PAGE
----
2010-06-19 -- Kolkata to Chaing Mai
After our hour-ish long drive from the airport to the hotel (last night), we decided to wake up
bright and early and get outta here. Early, as in we left the hotel at 6:30am, and with little to
no traffic were at the airport by 7am. Nothing particularily painful or frustrating happened at the
airport -- maybe a little slow to check out, we never did get clearance to start the plane (just
started and asked to leave).
Flying in India is a little....odd. In nearly every other country in the world (remember, we are flying around the world), a plane taking off from / landing at some airport goes through the same basic conversation with air traffic control (disclaimer: I'm not a pilot, and this is from memory):
For the most part, ATC initiates conversations, and the pilot acknowledges receiving the message by repeating the message (if the message involves us taking some action) or by saying our name (if the message is just information).
We're now flying.
In the states, the tower would pass us off to either "departure contorl" or some other controller with a brief instruction; we call up the new controller and advise where we are:
On the otherhand, in India, the pass off requires a verification:
The Indian system has built-in redundancy -- it is useful if communication failure is common, but otherwise a complete waste of bandwidth. The normal communication expects reliable communication, and treats the failure as an exception to be handled rarely; the most common failure I've seen is hearing the wrong frequency; one example, expecting to hear "one three two point seven five" but instead hearing "one three two seven five" (one syllable less) and thinking the last number was cut off.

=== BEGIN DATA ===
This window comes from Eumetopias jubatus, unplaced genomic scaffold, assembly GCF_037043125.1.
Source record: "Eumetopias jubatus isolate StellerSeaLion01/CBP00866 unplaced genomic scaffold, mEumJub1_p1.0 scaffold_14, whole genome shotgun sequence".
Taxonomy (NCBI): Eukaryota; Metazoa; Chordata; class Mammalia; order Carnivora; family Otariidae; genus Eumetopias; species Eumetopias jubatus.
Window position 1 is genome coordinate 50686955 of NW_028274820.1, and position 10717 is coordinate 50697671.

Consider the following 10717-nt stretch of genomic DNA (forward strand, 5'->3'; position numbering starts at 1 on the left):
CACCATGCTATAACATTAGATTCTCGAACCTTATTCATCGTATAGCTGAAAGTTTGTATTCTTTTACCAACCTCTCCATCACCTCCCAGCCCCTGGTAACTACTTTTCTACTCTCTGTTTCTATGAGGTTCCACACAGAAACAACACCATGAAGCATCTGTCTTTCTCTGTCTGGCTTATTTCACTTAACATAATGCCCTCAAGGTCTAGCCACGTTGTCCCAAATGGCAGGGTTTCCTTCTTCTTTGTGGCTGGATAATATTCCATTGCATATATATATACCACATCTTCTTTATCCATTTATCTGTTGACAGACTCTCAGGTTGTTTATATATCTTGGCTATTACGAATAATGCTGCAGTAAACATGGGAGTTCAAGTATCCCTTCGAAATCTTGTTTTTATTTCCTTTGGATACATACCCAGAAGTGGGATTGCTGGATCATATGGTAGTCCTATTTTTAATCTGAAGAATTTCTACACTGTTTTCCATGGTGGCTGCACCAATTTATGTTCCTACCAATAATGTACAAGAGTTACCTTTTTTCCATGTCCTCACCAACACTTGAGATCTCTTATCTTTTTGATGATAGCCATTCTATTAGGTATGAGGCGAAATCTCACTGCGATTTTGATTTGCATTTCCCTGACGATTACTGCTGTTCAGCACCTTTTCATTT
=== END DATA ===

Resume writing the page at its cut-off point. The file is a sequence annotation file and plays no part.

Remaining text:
|Canon PowerShot A3100 IS at 6.2 mm; 1/320 sec, f/2.7, ISO 80|
On the drive from the hotel to the airport, we saw a lot of buildings under construction. I think
they were under construction anyway. Many of them were just empty concrete shells. A few like this
one started me thinking about the way we write software -- we write up a skeleton program, just
enough to get it running, something to test the rest of the functionality. We'll then pick a
handful of "fun" features to implement first, and finish those completely, saving all the difficult
and/or boring ones for last.
The building here looks like it is two sections, one still at the skeleton, one nearly finished. I've never seen a building anywhere else constructed like this. Buildings usually go in stages -- all the framing, then the roof, then all the plumbing, then all the electricity, then all the walls, then... Perhaps this is due to all the inspections that are needed; perhaps it is just easier to get all the plumbers in and out quickly.
Sure, software doesn't have an easy breakdown like "all the plumbing" that can be done at once. Maybe software is a gigantic building composed of thousands of little rooms each customized for a specific client -- one that wants all plastic pipes, one that wants all lead pipes, one that wants walls made from cardboard, one that wants a floor of sand, etc, etc -- and there simply isn't any analogy between building construction and software construction. Or maybe the way we write software is just wrong.
Just something I thought about on a not-so-long bus ride to the airport.
|Canon PowerShot A3100 IS at 6.2 mm; 1/160 sec, f/8.0, ISO 80|
|Our plane was sealed by Indian customs. This didn't seem to be very important, since we peeled the sticker off without any customs official looking.|
|Canon PowerShot A3100 IS at 6.2 mm; 1/640 sec, f/8.0, ISO 80|
|There was a threat of bad weather near Chaing Mai. We were above it fortunately.|
|Canon PowerShot A3100 IS at 6.2 mm; 1/400 sec, f/8.0, ISO 80|
|Clouds and terrain just outside Chaing Mai. We were at 10,000 feet, and the ground looked a whole lot closer than 2 miles away.|
|Canon PowerShot A3100 IS at 9.4 mm; 1/50 sec, f/3.2, ISO 80|
|Terrain outside Chaing Mai.|
|Canon PowerShot A3100 IS at 6.2 mm; 1/15 sec, f/2.7, ISO 800|
|Desert; four scoops of sorbet. I don't remember the flavors. Dinner was a slightly too spicy panaeng beef curry.|